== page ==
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By: Chris Nickson - Updated: 23 Oct 2012 | comments*Discuss

When you go to a concert and see the plethora of things on offer from CDs to tee shirts to key rings and far beyond, you’d be excused for thinking it’s a fairly recent phenomenon. In fact it dates back to the 1950s, when there was a veritable flood of Elvis merchandise, although, because of his stature, he was about the only one deemed big enough to warrant merchandise – items which were licensed to use the star’s name, did so to help sell them by association.

It’s important to remember that back then, no one knew that rock would last. Most people imagined it would be a passing fad. Certainly Colonel Tom Parker, Elvis’ manager, thought so. It was why he edged his client towards movies, and also why he agreed to all manner of merchandise which would sell while Elvis was still hot – which he believed could end at any moment. So Elvis Presley Enterprises Incorporated was formed to deal with the merchandise. It was an entirely new phenomenon, only possible because Presley was such a major star, and it wouldn’t be repeated until the Beatles’ global conquest

The fact that most of it was cheap tat didn’t matter; it was Elvis, so it would go like hot cakes – and it did. Elvis toy guitars were popular, lunch boxes, clothes, even dolls and board games. The problem for modern collectors, of course, is that not much has survived. Cheaply made, they often broke, and what didn’t was often thrown out as the teenage (or younger) Elvis fan grew up.

The peak years for this early merchandise were 1956 and 1957, and those are the items truly worth collecting. You can also collect other merchandise produced during his life, and it will rise a little in value, but steer well clear of anything produced after Elvis’ death in 1977 (that said, a 1986 limited edition doll authorised by Graceland, in mint condition, was being offered on eBay for £500).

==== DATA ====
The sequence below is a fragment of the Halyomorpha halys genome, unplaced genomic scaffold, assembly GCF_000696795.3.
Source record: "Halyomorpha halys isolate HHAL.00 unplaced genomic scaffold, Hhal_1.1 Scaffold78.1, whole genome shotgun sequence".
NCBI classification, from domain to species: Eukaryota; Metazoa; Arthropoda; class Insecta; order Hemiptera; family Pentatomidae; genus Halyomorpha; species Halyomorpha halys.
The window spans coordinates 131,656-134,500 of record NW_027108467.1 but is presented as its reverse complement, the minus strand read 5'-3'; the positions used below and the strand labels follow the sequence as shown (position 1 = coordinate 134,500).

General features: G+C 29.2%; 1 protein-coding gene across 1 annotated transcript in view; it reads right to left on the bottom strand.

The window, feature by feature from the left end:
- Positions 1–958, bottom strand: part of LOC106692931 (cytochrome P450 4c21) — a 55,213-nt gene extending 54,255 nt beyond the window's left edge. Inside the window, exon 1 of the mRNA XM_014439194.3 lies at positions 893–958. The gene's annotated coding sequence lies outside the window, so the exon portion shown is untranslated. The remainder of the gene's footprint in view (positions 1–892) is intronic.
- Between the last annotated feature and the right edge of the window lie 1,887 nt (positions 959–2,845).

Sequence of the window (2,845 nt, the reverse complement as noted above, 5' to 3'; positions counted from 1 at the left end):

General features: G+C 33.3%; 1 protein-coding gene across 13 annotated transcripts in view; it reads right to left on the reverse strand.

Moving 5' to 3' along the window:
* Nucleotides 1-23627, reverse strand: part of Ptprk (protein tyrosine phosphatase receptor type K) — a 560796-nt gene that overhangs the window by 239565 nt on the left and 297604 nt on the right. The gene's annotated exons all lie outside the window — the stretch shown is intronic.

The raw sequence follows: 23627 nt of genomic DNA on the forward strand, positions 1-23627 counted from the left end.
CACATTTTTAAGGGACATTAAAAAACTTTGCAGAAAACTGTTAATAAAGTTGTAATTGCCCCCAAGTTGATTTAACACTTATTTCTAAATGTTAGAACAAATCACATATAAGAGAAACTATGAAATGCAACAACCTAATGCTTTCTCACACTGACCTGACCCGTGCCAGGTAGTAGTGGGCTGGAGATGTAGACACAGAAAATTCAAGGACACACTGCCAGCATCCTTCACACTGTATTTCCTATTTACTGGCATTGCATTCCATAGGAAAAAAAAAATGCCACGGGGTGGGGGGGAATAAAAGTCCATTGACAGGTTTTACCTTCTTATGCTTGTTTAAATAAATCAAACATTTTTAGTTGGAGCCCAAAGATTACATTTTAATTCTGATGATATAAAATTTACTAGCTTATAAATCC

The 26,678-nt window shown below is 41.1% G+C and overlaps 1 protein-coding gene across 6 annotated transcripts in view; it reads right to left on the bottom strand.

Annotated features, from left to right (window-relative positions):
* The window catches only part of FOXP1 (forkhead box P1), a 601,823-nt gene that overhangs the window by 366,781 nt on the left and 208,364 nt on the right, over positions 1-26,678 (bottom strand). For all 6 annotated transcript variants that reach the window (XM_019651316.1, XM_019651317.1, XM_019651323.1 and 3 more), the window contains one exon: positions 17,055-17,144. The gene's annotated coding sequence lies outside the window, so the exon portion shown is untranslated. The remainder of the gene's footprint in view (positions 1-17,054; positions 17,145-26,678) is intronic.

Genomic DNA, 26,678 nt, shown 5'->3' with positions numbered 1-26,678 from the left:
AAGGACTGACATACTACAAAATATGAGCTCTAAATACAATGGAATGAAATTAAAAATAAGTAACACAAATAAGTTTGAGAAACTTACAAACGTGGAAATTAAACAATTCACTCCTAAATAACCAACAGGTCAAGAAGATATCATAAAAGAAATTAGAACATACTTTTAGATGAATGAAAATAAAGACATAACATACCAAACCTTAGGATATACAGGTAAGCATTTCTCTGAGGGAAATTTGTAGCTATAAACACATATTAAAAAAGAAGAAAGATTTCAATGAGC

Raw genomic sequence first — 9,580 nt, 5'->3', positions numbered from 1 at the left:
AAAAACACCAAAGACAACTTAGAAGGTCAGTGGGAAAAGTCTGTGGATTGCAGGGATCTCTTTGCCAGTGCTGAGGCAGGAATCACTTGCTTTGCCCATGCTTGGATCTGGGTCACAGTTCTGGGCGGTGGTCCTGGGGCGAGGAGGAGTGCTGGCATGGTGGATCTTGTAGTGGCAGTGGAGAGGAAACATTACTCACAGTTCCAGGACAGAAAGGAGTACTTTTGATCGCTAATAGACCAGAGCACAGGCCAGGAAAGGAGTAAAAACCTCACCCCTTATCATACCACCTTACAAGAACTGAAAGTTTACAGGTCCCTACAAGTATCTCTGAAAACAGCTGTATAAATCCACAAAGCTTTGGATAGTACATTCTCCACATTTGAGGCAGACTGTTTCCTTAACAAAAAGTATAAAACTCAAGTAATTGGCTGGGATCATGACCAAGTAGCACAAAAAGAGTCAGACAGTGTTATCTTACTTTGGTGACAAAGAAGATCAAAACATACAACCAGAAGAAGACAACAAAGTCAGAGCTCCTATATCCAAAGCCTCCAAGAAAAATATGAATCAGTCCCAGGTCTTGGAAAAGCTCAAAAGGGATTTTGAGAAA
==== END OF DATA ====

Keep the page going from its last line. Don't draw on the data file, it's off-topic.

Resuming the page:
What to Buy

Virtually anything from the 1956-57 period, in good condition, is going to increase in value. For example, an Elvis board game from the period was offered at more than £1,000, and a bubble gum wrapped with the head of the box was going for more than £250 (the bubble gum packet had been opened).

Original Elvis dolls are very difficult to come by these days. You can find plenty from 1984 onwards, and Mattel has produced a range of Elvis dolls (they’ve also done a Barbie Loves Elvis set!). If you chance upon one that’s obviously older and the price isn’t astronomical, snap it up immediately; you’re guaranteed a large profit.

Much the same is true of Elvis lunchboxes. In America they’re still being made (a true sign that the King’s popularity hasn’t faded) and sold, but it’s the 1950s ones that are of interest, and readily identifiable from the relatively crude designs. It’s unlikely you’ll find one in mint or even very good condition (truthfully, it’s unlikely you’ll find one at all at an affordable price), but if you do, again snap it up, because you’ll have a market in both Elvis fans and lunchbox collectors.

The toys, such as a toy guitar from 1956, can be quite valuable (it fetched £250 at auction, but was in excellent condition). Even an official Elvis Hound Dog (reflecting his ‘50s hit) brought more than £150 – quite a lot for a stuffed toy. Few of the toys from the ‘50s have survived, so if you see one, buy it. The value will only increase, as they’re desirable not only with Elvis fans, but also vintage toy collectors.

What You Should Look For

Ideally you want something still in its original packaging and in mint condition. However, in virtually every case, mint condition will be unlikely if the item’s been used at all. The more wear it’s had, the more the value drops. However, if you can find something worn but with the original packaging, it can make a good investment; without it’s probably only worth money to fans (buy it if the price is low enough – you can always sell to them). One word of caution – very little Elvis merchandise made it to England back in the 1950s. So be wary if you do make any finds at car boot or jumble sales.

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